How Does Smoking Affect the Environment?
It’s a well-known fact that smoking cigarettes takes a terrible toll on our health. Recently, though, there is growing concern surrounding the environmental impact of smoking and cigarette production. While millions of people smoke cigarettes every day, it’s unlikely that every smoker knows how their cigarettes are made, or where the tobacco in them comes from.
Like every other product, there comes a cost with industrial scale production. The tobacco industry has avoided a great deal of scrutiny on this, especially when compared to other products such as fast-food and automotive goods. This article intends to look into the ecological costs of smoking, and how it affects all of us.
One of the most recognisable effects of cigarettes is unfortunately the litter that accumulates on the streets. However, the bulk of environmental damage caused by the tobacco industry occurs at the growing and cultivation stage. This is similar to how the fast-food industry affects the planet; while we may see litter from restaurants day-to-day, most damage happens far before that.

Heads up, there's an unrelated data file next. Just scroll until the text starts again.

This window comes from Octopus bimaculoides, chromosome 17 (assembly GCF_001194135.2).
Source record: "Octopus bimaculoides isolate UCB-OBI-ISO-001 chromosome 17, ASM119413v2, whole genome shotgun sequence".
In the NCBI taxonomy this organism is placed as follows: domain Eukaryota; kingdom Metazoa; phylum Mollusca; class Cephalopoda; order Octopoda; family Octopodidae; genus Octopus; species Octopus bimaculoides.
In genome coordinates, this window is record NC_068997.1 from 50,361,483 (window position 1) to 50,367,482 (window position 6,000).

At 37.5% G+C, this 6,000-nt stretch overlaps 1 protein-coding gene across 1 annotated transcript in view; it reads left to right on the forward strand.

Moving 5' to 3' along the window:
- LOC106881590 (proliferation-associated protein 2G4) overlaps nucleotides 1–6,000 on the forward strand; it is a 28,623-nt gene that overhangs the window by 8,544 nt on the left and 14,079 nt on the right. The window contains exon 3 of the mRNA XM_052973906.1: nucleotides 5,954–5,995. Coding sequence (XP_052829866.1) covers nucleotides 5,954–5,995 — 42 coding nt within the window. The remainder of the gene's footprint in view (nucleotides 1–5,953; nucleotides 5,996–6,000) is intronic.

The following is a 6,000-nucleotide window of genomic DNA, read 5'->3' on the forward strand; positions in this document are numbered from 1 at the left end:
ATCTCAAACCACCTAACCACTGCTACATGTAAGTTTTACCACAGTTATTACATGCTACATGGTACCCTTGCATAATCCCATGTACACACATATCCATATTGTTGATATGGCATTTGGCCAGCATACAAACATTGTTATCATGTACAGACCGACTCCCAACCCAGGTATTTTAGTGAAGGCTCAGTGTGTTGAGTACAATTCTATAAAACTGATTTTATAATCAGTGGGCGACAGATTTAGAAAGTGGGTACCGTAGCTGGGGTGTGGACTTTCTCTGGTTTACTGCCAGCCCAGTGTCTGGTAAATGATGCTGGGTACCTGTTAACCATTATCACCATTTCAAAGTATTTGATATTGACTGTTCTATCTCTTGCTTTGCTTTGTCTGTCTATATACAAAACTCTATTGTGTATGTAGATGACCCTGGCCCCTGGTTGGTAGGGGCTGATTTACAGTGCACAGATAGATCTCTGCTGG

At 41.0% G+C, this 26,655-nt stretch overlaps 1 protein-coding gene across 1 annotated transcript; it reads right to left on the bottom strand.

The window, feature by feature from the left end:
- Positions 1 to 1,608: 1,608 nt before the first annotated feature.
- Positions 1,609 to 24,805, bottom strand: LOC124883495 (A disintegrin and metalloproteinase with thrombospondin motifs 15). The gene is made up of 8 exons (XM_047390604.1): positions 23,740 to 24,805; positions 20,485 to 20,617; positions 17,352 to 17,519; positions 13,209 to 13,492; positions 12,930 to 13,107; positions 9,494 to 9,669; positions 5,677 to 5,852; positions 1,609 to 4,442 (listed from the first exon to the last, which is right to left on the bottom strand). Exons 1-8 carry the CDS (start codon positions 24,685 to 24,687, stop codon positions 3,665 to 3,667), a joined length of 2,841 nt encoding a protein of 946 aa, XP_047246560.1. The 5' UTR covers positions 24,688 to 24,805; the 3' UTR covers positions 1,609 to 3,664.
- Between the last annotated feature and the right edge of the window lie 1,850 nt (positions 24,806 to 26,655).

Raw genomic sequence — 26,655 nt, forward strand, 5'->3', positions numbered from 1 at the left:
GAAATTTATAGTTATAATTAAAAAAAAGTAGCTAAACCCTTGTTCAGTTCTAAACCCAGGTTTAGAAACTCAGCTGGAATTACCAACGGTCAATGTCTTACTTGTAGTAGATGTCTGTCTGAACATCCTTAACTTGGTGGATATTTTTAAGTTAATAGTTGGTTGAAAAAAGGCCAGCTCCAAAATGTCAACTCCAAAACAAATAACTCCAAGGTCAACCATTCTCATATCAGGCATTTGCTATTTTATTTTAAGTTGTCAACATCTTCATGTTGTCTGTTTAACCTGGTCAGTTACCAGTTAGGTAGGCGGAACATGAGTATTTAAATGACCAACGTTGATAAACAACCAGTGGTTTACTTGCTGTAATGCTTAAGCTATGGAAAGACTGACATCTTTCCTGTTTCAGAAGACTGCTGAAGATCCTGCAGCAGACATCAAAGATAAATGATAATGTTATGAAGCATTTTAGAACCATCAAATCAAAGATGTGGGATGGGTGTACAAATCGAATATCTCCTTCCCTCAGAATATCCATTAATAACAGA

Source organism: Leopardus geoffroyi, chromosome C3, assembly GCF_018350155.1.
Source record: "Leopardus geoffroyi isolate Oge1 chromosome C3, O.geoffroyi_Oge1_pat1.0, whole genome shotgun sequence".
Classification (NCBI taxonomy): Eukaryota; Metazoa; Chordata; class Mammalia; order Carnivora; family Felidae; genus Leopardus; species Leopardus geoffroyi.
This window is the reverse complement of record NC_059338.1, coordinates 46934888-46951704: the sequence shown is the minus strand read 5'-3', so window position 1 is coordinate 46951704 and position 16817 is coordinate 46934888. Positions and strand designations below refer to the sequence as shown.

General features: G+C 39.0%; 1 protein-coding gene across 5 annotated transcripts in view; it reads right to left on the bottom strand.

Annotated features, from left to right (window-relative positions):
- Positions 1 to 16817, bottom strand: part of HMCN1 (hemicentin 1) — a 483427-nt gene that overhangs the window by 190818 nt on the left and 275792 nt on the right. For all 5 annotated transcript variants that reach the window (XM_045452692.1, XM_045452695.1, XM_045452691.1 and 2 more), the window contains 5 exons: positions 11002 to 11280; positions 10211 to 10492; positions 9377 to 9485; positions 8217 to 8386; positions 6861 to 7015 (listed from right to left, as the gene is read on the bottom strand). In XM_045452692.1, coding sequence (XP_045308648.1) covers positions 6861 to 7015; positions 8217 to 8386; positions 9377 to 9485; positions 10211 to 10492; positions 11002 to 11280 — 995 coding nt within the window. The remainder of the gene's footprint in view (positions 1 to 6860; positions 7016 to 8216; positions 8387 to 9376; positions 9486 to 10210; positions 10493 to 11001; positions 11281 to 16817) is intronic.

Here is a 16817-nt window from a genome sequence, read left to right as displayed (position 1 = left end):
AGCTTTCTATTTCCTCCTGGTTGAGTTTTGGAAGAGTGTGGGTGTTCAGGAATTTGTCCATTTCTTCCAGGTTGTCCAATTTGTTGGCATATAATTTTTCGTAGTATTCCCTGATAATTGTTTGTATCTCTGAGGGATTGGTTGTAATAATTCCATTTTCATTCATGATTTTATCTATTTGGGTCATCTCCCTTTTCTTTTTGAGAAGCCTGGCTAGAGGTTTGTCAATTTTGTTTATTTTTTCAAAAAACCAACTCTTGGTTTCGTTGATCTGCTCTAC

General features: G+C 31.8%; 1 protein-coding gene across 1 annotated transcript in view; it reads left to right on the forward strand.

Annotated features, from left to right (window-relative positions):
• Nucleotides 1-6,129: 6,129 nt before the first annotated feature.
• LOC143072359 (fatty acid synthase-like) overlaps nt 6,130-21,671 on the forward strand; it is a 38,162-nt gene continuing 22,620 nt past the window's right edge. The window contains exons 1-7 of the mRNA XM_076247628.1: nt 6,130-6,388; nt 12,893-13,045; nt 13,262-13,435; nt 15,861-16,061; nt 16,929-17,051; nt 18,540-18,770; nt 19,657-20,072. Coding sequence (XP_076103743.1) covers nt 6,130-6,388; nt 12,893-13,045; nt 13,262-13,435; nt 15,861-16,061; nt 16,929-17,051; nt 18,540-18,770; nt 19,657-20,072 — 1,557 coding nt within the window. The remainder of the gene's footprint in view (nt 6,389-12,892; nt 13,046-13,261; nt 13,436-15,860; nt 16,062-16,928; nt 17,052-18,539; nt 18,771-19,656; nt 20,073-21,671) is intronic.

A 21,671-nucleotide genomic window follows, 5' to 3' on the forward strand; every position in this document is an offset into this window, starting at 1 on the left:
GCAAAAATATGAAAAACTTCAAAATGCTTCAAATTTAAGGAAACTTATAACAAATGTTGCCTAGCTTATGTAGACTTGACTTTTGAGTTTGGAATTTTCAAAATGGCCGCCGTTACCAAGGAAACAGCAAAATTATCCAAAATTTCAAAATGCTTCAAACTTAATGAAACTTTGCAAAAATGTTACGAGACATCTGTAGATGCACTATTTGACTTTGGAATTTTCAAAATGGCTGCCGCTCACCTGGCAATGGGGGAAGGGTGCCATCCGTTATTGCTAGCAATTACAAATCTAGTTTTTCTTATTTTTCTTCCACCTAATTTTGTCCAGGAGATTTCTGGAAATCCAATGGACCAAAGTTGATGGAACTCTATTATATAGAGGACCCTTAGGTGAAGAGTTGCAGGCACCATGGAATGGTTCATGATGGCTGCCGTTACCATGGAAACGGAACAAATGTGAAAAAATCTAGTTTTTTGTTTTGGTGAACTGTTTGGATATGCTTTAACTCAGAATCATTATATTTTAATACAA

How Does Growing Tobacco Affect the Environment?
The majority of tobacco is produced in poorer, developing countries. To make room for tobacco crops, vast areas of forest and jungle are removed. According to ASH, in Malawi (a major tobacco producer) around 40% of their forests have been destroyed to make way for tobacco farms. This has a disastrous effect on local wildlife and ecosystems, leaving the soil in poorer condition and making reforestation efforts more difficult.